FROM THE EDITOR:
Greetings! Again I apologize for another missed issue. I've been doing some research on the Iraq war, but rather than continue to delay Penny Justice until I can report my findings, I'd like to share a couple quotes from Chesterton on the Boer war. The two wars are quite different in many respects, of course, but some of his thoughts may illuminate our considerations of our own situation.
Thanks for reading!
Bill Powell, Editor
View this issue online: http://pennyjustice.com/gkc-fighting-in-fear
On Fighting from Fear
The reason why modern armaments do not inflame the imagination like the arms and emblazonments of the Crusades is a reason quite apart from optical ugliness or beauty. Some battleships are as beautiful as the sea; and many Norman nosepieces were as ugly as Norman noses. The atmospheric ugliness that surrounds our scientific war is an emanation from that evil panic which is at the heart of it. The charge of the Crusades was a charge; it was charging towards God, the wild consolation of the braver. The charge of the modern armaments is not a charge at all. It is a rout, a retreat, a flight from the devil, who will catch the hindmost. It is impossible to imagine a mediaeval knight talking of longer and longer French lances, with precisely the quivering employed about larger and larger German ships....Even the two-power standard, if it be a necessity, is in a sense a degrading necessity. Nothing has more alienated many magnanimous minds from Imperial enterprises than the fact that they are always exhibited as stealthy or sudden defenses against a world of cold rapacity and fear. The Boer War, for instance, was colored not so much by the creed that we were doing something right, as by the creed that Boers and Germans were probably doing something wrong; driving us (as it was said) to the sea. Mr. Chamberlain, I think, said that the war was a feather in his cap and so it was: a white feather.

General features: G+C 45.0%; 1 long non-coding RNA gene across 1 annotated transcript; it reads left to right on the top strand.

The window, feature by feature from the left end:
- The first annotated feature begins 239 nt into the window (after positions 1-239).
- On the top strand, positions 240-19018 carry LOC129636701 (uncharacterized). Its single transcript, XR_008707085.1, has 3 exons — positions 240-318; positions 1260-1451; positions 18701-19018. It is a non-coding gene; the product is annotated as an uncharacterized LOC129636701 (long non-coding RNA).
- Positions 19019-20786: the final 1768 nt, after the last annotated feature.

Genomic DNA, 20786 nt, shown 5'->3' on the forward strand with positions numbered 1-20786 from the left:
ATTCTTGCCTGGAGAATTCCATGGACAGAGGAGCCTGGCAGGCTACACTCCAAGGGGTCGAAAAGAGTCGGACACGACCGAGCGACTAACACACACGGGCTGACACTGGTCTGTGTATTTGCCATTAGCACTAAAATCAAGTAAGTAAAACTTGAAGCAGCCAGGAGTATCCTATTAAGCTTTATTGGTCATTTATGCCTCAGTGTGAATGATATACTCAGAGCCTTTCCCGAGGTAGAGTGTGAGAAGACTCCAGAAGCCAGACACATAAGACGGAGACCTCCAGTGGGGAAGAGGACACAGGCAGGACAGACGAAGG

What's Wrong With the World
 The "two-power standard" was the British policy in the late 19th century that the British navy had to be equal to the "combined forces of the next two biggest navies in the world".
On Patriotic Criticism
I will have nothing to do with the fatuous front-bench [parliamentary] pretensions that our governors always govern well, that our statesmen are never whitewashed and never in need of whitewash. The only moral superiority I claim is that of not defending the indefensible. I most earnestly urge my countrymen not to hide behind thin official excuses, which the sister kingdoms and the subject races can easily see through. We can confess that our crimes have been as mountains, and still not be afraid of the present comparison. There may be, in the eyes of some, a risk in dwelling in this dark hour on our failures in the past: I believe profoundly that the risk is all the other way. I believe that the most deadly danger to our arms to-day lies in any whiff of that self-praise, any flavour of that moral cowardice, any glimpse of that impudent and ultimate impenitence, that may make one Boer or Scot or Welshman or Irishman or Indian feel that he is only smoothing the path for a second Prussia. I have passed the great part of my life in criticising and condemning the existing rulers and institutions of my country: I think it is infinitely the most patriotic thing that a man can do. I have no illusions either about our past or our present.
Crimes of England
Both these titles are available free at:
G. K. Chesterton's Works on the Web
The prosaic headings are my own, not Chesterton's.